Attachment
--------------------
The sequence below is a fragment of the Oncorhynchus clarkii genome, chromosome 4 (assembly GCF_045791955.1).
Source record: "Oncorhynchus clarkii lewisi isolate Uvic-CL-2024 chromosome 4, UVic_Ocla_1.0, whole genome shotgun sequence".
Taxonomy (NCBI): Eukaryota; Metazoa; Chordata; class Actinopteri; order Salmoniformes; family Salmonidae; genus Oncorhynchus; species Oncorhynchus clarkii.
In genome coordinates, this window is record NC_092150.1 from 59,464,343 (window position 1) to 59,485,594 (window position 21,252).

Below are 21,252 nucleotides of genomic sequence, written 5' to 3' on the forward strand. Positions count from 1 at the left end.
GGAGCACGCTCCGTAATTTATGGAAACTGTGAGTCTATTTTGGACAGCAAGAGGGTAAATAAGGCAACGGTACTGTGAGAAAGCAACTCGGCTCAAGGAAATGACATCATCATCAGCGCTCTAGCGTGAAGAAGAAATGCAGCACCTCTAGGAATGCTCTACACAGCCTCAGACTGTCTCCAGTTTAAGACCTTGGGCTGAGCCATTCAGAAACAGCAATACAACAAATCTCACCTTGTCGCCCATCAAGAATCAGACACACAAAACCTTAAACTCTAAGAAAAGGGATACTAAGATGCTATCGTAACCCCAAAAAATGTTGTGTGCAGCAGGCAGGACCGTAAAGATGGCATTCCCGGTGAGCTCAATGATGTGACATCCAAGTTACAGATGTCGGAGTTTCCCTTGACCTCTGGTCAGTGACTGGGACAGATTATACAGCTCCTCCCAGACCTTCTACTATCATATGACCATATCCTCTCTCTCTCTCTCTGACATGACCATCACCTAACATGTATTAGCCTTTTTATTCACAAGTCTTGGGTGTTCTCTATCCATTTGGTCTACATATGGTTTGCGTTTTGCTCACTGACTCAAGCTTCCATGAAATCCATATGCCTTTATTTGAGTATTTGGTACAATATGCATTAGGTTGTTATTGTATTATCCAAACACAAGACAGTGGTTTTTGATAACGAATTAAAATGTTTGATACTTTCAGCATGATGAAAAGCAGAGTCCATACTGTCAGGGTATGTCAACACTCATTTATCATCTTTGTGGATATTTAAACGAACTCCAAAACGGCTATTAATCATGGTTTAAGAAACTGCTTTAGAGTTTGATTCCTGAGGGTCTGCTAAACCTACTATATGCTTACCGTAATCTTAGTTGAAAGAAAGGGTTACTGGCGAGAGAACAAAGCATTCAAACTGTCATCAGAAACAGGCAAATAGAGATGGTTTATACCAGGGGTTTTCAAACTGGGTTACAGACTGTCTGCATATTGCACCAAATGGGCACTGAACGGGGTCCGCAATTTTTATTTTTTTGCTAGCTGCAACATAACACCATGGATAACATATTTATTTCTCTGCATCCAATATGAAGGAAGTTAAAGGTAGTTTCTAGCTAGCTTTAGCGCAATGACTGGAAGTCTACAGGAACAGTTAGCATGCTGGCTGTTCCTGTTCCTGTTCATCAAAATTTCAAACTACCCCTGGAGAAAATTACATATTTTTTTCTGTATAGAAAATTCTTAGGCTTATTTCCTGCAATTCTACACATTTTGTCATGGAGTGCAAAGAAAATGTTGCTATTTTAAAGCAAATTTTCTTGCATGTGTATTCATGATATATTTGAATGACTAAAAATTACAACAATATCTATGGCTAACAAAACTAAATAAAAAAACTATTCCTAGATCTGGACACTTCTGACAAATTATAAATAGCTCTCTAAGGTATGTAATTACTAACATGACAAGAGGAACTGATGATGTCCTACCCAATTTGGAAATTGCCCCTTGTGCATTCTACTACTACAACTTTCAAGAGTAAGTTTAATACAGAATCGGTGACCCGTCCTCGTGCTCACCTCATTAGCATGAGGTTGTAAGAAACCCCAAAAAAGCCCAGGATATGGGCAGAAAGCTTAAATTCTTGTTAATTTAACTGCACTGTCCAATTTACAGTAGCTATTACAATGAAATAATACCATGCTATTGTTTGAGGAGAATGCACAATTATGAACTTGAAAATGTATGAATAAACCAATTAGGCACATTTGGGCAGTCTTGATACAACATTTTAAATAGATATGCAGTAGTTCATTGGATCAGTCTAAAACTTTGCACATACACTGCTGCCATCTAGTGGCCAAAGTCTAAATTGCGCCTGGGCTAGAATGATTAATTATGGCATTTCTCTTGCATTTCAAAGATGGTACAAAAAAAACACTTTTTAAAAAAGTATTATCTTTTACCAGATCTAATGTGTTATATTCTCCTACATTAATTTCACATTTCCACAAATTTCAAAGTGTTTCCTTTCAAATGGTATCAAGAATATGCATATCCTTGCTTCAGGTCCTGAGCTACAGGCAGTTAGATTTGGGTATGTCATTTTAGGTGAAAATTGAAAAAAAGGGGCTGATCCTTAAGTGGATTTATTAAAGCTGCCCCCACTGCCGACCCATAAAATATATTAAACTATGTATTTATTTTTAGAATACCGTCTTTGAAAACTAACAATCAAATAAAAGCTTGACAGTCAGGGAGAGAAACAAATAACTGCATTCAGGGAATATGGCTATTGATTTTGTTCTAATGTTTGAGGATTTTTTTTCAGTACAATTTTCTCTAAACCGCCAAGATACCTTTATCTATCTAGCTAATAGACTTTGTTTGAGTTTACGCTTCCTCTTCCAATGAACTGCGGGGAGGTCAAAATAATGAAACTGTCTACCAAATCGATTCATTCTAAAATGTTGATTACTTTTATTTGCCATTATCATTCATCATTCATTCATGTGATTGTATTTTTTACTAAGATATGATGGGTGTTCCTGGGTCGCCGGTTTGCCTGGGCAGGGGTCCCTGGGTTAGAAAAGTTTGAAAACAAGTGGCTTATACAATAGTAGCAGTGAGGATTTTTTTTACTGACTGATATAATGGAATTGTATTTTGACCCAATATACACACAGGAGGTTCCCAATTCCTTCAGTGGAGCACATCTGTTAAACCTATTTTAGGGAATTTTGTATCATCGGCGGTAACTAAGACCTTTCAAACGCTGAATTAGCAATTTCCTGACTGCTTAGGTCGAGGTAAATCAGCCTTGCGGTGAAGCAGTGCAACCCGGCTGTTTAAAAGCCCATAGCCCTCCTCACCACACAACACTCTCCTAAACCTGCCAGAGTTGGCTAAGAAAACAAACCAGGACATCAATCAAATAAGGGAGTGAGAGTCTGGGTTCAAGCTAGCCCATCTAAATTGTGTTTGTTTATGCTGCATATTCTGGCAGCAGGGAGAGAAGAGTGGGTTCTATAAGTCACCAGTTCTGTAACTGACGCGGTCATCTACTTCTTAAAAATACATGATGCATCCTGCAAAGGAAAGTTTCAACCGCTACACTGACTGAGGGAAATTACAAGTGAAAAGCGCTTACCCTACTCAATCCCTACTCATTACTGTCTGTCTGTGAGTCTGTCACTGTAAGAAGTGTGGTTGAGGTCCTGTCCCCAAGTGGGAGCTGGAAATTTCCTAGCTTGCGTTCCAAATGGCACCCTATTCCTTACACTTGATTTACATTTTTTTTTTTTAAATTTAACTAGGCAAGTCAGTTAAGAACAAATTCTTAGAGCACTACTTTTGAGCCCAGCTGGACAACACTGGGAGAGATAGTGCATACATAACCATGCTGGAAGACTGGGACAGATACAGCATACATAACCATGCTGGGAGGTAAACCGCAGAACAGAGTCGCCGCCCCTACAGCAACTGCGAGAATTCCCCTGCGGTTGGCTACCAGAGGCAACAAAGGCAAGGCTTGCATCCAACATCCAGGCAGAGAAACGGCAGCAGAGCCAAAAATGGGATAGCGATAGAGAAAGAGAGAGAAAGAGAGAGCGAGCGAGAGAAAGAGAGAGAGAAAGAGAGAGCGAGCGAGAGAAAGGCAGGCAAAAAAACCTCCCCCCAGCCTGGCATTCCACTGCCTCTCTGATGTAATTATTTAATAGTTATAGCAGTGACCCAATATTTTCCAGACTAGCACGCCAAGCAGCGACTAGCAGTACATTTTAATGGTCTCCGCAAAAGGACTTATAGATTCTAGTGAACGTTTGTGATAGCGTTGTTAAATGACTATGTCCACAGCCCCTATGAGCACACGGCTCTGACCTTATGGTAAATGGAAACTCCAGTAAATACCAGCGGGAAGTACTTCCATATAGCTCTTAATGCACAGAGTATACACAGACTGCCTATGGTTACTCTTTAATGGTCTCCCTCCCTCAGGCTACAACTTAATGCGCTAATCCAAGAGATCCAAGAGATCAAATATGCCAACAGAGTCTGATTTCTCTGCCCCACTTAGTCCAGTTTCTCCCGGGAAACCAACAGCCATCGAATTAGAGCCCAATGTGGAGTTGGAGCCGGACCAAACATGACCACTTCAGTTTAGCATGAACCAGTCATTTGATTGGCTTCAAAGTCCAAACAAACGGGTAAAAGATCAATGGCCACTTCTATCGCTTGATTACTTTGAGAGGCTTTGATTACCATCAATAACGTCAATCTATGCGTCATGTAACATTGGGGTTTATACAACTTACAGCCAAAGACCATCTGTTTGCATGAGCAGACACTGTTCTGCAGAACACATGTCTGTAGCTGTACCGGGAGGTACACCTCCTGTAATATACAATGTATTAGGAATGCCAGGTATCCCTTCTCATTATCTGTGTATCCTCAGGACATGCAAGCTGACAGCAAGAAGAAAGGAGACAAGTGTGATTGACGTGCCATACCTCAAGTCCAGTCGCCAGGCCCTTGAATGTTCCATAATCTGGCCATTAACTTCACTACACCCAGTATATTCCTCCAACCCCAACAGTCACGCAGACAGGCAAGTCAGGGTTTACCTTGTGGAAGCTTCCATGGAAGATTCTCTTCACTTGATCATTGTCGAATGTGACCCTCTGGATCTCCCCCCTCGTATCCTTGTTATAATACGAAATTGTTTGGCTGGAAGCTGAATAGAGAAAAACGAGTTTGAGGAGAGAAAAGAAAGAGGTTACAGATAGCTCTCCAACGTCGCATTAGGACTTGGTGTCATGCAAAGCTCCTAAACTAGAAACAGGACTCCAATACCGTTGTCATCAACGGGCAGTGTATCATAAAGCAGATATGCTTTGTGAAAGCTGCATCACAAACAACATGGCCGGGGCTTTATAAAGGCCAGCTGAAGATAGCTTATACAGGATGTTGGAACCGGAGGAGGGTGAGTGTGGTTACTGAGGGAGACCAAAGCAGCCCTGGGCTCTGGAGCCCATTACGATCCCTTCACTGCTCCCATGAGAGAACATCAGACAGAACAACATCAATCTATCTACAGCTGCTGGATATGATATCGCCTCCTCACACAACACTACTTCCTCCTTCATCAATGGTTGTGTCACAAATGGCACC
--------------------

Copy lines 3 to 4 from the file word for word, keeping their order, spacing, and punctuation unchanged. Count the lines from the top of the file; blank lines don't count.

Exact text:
Taxonomy (NCBI): Eukaryota; Metazoa; Chordata; class Actinopteri; order Salmoniformes; family Salmonidae; genus Oncorhynchus; species Oncorhynchus clarkii.
In genome coordinates, this window is record NC_092150.1 from 59,464,343 (window position 1) to 59,485,594 (window position 21,252).